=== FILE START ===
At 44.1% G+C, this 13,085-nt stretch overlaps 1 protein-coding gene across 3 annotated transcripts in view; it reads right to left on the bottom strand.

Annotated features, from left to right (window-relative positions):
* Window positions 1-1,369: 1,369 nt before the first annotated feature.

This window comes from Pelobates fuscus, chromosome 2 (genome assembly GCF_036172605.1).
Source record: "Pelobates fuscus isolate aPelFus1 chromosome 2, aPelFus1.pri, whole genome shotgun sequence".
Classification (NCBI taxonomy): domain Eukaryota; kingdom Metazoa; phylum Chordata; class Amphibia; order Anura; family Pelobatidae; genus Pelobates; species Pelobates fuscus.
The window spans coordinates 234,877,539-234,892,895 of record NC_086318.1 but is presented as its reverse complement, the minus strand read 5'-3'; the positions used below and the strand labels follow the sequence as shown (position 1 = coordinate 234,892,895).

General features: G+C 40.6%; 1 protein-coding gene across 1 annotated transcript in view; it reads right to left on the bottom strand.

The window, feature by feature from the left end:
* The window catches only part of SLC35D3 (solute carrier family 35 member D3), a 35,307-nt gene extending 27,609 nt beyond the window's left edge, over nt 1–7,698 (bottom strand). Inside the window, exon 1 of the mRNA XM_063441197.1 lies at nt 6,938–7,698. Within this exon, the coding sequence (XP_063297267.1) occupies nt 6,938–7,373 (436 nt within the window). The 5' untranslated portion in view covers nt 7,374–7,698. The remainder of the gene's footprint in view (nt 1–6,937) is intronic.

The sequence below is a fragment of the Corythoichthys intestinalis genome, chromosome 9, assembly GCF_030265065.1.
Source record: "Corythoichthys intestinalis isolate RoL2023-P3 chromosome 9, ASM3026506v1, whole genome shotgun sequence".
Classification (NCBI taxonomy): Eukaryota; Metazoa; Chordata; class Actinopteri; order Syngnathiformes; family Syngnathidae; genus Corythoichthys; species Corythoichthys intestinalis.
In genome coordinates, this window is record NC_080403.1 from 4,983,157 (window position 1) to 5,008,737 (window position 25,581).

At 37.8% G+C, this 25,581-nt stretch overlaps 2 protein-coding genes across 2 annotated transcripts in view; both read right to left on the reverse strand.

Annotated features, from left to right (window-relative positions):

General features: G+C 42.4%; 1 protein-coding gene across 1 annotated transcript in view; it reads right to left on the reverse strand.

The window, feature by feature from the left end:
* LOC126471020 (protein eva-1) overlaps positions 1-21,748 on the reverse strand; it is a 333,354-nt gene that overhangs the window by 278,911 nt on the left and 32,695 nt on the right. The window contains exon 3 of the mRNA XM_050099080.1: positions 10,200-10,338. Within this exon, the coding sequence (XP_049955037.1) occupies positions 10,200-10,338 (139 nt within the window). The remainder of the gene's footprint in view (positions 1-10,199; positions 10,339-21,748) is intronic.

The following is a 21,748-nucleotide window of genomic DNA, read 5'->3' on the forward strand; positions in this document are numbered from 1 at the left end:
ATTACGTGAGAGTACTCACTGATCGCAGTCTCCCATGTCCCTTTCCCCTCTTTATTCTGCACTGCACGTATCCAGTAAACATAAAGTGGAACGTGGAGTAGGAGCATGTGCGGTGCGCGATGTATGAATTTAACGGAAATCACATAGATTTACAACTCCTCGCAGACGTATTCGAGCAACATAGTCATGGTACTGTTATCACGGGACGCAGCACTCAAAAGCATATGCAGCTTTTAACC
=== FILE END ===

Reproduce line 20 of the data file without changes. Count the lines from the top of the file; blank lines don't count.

The following is a 21,748-nucleotide window of genomic DNA, read 5'->3' on the forward strand; positions in this document are numbered from 1 at the left end: